Sensory neuroscience is the study of how the brain processes sensory information, such as sight, sound, touch, etc. Some of the main aspects of our work are:
- Spike-based computation. The brain computes using precisely timed but discrete events called spikes. This mode of computation is different from both traditional analogue and digital computation, and presumably offers benefits compared to them. However, despite several interesting hypotheses and specific models, there is as yet not comprehensive theory of this form of computation.
- Auditory system. As we are interested in computation with precisely timed spikes, the auditory system is a natural one to study as the role of precise temporal information is so well established there.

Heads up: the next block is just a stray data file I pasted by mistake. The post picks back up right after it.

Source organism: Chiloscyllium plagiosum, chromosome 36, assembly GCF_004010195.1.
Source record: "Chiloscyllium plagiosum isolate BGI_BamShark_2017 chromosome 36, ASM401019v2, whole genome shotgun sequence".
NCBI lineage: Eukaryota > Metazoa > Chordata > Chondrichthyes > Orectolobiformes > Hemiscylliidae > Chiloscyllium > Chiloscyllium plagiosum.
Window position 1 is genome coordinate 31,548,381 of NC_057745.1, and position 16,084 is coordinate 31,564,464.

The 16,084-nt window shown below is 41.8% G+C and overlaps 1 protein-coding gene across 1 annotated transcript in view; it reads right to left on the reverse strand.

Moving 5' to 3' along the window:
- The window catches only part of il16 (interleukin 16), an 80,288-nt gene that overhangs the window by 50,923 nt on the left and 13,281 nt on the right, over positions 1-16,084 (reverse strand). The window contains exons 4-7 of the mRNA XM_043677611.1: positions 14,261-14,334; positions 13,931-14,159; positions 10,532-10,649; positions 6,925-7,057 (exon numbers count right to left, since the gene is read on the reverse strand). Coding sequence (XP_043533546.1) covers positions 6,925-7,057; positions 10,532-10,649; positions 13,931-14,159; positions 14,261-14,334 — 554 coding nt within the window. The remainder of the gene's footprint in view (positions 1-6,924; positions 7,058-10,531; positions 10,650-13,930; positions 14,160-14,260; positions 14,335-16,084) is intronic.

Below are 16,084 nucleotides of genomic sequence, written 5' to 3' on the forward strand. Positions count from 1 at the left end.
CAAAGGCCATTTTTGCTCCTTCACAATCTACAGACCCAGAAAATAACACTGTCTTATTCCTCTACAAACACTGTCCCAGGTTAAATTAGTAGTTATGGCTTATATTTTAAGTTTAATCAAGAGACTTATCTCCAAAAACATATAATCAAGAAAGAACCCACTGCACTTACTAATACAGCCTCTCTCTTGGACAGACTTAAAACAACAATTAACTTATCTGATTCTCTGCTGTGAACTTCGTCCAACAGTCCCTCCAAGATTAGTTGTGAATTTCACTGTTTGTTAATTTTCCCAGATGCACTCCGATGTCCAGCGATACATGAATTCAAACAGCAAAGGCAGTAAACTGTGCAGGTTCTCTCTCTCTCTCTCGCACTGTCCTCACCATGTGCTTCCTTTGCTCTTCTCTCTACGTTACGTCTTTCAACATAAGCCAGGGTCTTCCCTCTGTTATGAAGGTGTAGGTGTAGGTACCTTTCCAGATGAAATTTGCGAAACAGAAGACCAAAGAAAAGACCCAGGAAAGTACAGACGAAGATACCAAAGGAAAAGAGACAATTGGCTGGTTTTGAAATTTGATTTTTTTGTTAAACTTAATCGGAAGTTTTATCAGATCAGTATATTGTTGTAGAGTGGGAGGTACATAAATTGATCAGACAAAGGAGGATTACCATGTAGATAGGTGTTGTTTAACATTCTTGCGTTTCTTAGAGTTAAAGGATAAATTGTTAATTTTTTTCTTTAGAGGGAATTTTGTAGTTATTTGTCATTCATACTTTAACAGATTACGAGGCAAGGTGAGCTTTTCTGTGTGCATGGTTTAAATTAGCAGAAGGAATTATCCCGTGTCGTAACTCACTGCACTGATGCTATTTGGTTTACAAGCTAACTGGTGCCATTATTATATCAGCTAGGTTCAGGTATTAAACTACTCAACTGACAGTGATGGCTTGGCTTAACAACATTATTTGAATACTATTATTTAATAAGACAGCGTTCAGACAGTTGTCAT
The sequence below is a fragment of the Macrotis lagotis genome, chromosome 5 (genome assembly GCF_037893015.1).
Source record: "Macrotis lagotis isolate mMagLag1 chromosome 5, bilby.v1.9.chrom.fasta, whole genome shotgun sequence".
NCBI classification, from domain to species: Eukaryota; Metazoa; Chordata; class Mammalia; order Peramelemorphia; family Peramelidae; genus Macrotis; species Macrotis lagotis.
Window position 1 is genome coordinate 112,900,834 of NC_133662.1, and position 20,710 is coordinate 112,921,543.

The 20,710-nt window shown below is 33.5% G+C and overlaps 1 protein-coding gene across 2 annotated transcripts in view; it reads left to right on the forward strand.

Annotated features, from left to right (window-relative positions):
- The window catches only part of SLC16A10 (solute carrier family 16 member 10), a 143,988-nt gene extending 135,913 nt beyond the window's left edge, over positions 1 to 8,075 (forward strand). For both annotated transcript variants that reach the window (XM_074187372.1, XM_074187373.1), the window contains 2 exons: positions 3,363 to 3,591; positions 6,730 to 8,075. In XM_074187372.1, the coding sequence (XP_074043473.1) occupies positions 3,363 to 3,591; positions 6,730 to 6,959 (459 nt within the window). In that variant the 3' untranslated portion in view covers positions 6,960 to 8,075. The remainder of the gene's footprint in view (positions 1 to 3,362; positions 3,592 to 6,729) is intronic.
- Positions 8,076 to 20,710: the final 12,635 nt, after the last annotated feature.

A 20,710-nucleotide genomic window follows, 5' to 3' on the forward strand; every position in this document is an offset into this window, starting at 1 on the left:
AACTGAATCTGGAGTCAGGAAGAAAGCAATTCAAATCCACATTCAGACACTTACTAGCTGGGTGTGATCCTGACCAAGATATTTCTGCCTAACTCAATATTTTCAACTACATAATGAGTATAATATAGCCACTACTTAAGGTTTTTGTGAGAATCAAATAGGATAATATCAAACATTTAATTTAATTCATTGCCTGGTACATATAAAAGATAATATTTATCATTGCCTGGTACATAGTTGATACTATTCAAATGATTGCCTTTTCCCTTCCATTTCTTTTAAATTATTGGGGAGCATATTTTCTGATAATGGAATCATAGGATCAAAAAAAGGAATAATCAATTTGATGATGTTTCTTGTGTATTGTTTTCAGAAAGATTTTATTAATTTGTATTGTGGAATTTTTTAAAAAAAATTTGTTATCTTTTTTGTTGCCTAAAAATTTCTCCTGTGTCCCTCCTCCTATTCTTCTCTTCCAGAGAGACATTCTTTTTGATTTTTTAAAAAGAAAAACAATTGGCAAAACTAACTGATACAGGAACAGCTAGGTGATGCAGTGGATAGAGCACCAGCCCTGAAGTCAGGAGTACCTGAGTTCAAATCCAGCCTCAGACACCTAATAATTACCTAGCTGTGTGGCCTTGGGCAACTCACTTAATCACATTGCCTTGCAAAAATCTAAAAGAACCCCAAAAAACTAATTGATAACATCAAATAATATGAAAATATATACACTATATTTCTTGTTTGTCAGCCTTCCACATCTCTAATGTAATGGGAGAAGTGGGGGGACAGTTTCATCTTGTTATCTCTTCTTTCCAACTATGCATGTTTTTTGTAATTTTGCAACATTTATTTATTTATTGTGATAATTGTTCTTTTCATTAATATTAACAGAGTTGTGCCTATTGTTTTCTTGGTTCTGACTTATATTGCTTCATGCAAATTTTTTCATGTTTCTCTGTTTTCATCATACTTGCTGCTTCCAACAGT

- Realistic environments. We are interested in how sensory processing is done in realistic rather than laboratory environments. Specifically, rather than using simplified stimuli such as pure tones, we prefer to analyse the processing of complex stimuli such as natural sounds in a noisy background. We are also interested in the problem of processing a continuous stream of sensory data rather than the typical laboratory problem of responding to a brief, precisely delineated stimuli.
We are interested in both fundamental research into these problems, and applications in areas such as robotics and automatic speech recognition.
Publications in sensory neuroscience
Goodman DFM, Benichoux V, Brette R (2013)
Decoding neural responses to temporal cues for sound localization.
Kremer Y, Léger J-F, Goodman D, Brette R, Bourdieu L (2011)
Late emergence of the vibrissa direction selectivity map in the rat barrel cortex.
Journal of Neuroscience 31(29). doi:10.1523/?JNEUROSCI.6541-10.2011
Fontaine B, Goodman DFM (joint first authors), Benichoux V, Brette R (2011)
Brian Hears: online auditory processing using vectorisation over channels.
Frontiers in Neuroinformatics 5:9. doi: 10.3389/fninf.2011.00009